Tuesday, February 4, 2014

Sharing Words: No need to kid around by Maria Rochelle

Do you have any children? That is a question that every woman has been asked I am sure at least once in their lifetime if not more than once. It's a question that at times can bring up pain especially for someone who is childless... especially when you’ve tried. Now, I know it is a common question among women to ask other women whether or not they have children. As a matter of fact, I know sometimes it can spark a friendship because talking about family and children go hand in hand. Just like with guys, talking about sports and their favorite team can spark a friendship as well.

Well, what if you don't have any children and it was beyond your control? Well I’m one of many women who have been asked that question. Let me first say, I don't get offended when others inquire if I have children because I recognize it is a way to start a conversation and to get to know people. I will also say that instead of my typical answer, I truly wish I could answer that question with something like this: “Yes, I have children, their names are Liam and Lauren and I am such a proud parent. They're my babies! Do you want see their pictures??”

I couldn't have children, and it has been a painful journey. Some friends and family thought that it was a decision to not have children, and it may have seemed that way. In the beginning of my marriage, I didn't want them because I grew up without many things and came from a large family with its own sets of challenges. So, I thought, we are going to wait. Well, the mothering bug bit me and I had to scratch it! I wanted a baby so bad and I even wanted twins. Crazy, huh? I dreamt about twins: two baby girls. I wanted to be a Mother so intensely that I could see the pretty baby bibs and taste the baby food and imagine all the comments like: "Oh, she is so cute and she looks just like her dad." I mean I was serious about some baby making! And that was the fun part. Hmm, the memories...

Although there are many details I could go into, the simple reality was that I couldn't conceive and consequently I do admit, I felt less of a woman because of that reality. And to top it all off, I was the only daughter of my parents that didn't have children. Oh, and did I mention that I have 4 brothers and 4 sisters? I thought ignorantly because I came from such a large family that I would be able to have at least one child. By the way, that has nothing to do with it. And I was taught that one of the reasons you marry is to have children… So many reasons as to why I felt less of a woman.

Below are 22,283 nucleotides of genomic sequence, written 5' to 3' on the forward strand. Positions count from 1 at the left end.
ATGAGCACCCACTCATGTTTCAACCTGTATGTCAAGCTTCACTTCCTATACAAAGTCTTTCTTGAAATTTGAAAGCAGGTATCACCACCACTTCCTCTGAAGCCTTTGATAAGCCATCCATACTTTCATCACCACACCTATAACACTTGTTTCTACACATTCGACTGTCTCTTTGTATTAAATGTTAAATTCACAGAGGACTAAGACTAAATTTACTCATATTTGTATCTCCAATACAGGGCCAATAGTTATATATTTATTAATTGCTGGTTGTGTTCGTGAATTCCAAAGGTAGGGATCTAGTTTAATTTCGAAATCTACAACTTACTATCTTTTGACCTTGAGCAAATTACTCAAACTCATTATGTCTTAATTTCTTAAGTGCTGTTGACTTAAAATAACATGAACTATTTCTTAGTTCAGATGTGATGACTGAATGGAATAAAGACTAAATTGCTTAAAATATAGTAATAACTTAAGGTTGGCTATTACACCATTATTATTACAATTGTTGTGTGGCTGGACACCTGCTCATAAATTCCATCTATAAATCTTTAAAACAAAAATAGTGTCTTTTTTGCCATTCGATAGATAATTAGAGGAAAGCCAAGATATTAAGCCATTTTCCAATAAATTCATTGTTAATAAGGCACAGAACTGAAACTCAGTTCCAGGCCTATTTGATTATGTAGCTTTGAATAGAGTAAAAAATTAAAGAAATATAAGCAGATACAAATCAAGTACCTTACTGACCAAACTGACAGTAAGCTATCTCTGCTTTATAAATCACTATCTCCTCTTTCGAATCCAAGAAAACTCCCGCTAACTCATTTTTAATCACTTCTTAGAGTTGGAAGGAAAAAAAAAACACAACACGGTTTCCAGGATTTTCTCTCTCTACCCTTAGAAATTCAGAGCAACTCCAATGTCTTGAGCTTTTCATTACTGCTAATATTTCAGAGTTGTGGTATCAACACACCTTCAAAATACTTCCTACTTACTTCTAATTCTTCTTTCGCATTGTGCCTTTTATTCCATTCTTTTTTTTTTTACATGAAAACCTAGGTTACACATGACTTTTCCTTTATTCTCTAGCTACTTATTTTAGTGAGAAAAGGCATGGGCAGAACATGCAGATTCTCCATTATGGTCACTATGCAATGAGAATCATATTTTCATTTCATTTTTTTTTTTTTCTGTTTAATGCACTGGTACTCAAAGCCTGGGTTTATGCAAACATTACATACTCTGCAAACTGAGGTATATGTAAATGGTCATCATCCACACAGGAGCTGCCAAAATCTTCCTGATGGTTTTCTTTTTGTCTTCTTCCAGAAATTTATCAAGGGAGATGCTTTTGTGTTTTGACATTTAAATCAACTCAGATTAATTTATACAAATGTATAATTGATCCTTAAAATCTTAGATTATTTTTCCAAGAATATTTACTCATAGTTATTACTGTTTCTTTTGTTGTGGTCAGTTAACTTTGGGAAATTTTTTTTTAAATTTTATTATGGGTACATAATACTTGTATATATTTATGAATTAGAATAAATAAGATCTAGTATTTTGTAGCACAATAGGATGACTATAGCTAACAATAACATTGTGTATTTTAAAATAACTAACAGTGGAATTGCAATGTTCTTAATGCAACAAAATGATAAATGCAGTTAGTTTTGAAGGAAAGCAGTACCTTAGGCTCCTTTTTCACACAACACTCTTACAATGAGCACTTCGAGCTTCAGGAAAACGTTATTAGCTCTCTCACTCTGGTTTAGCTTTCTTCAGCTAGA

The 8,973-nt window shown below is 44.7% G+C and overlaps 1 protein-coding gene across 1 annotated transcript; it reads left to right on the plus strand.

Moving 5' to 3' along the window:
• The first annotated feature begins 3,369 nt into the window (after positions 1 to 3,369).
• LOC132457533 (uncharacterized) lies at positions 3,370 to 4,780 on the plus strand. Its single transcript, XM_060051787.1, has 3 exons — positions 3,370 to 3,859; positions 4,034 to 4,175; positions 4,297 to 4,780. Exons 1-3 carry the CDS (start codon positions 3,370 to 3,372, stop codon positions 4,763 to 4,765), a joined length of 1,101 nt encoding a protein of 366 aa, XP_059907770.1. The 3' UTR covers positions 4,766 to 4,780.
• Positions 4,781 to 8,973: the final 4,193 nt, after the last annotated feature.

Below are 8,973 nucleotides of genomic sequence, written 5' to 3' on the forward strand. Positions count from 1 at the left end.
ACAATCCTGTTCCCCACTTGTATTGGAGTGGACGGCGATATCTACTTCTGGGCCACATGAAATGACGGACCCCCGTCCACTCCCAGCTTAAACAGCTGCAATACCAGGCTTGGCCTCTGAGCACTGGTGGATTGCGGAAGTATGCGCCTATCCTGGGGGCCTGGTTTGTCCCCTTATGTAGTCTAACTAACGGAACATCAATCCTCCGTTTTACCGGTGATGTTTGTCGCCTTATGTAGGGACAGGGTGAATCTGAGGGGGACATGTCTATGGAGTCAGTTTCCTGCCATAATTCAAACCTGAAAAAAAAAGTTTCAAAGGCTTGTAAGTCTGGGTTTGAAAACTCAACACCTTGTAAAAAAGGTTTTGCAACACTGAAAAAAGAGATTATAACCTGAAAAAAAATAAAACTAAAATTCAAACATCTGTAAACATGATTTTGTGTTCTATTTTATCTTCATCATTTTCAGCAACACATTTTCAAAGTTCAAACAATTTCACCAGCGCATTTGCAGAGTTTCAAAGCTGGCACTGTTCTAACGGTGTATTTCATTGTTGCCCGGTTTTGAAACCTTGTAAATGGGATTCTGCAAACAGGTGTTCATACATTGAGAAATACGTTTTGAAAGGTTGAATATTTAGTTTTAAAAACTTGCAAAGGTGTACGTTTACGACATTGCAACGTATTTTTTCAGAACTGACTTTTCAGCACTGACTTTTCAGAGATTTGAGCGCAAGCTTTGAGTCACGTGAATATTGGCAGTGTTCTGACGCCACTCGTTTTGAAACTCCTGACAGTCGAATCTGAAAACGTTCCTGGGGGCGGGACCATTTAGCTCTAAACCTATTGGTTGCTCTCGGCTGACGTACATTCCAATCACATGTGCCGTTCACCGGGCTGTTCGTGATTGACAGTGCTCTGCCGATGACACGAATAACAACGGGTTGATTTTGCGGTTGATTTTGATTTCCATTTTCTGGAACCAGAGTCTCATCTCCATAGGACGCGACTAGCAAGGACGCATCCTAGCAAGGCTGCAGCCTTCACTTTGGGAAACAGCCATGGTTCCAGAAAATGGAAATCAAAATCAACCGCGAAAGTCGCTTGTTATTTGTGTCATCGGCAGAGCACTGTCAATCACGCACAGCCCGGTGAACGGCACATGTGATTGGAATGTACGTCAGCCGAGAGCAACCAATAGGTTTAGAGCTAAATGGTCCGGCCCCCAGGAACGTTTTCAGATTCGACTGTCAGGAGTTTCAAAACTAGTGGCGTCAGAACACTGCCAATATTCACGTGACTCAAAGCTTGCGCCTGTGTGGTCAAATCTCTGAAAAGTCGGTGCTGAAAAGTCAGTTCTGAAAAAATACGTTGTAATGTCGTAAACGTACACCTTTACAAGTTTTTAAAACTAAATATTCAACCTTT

During the time we were trying to conceive, every time I saw a negative pregnancy test, I would be very sad. It was as if with each test I was grieving the loss of a loved one. That's the best way I can explain how it felt. You don't understand how it feels unless you have experienced it or you are actually going through it. The emptiness and heartbreak that I experienced caused me to go into depression.
I had to finally accept that I wouldn't have children of my own which is one of the hardest things I’ve ever had to accept, especially since I am the type of person that likes to see things through and succeed. I was angry… so angry… and trust me when I say I definitely didn't want to hear remarks like, "It's God's will", "God didn't want you to have children" or "it wasn't meant to be". My question to them such comments would start with “How do you know it was God's will?”

Now, I know, when individuals say this, they are not trying to be mean or offensive. They have no idea that their idea of comforting fails miserably in its intentions and instead leaves a bitter taste in the mouth of a woman who goes through this. The best thing you can do for someone who is childless and in this kind of pain is to LISTEN, and tell them that even if you don't understand what they are going through, you care and you’re there for them.

I share this story to let you know what I have learned from the pain of being childless. I have gone through a process that has taken me from being bitter to being thankful for all that I have and to cease complaining about what I don't have. I have learned to enjoy life more because I have so much to be thankful for. I am thankful for my husband, Eric, and I am thankful for my family and my friends who are very dear to me and who have been there for me in good times and bad. Finally, I am thankful that I am writer who can share my thoughts with you, because if my process can help at least one person heal, there is purpose in my words, and I can give thanks for that too.

I want you to understand, I decided after this whole experience to be happy. I choose to live a life of happiness. I choose to be the cool aunt to all 23 of my nieces and nephews. Life is about choices, and it is also about learning to be grateful in spite of what you don’t have, because in reality you still have so much.

As for adopting any children… well, that’s another story for another day.
Thank you for reading.
You can read more from Maria at: http://mariarochelle.com/


  1. Thank you for sharing such a personal story, for giving people with children, myself included, an opportunity to have a little understanding. For the people who do not have children, for whatever reason and perhaps do not feel able to openly discuss, reading this post could just be that little something they needed to help them. I wholeheartedly agree, life is about choices, choosing to look forward and to be grateful for what we have is a message that truly resonates.

  2. Thank you Cate Evans for your kind words. I thought I replied to this back in 2014. I just hopes it helped one lady to know that they are not alone.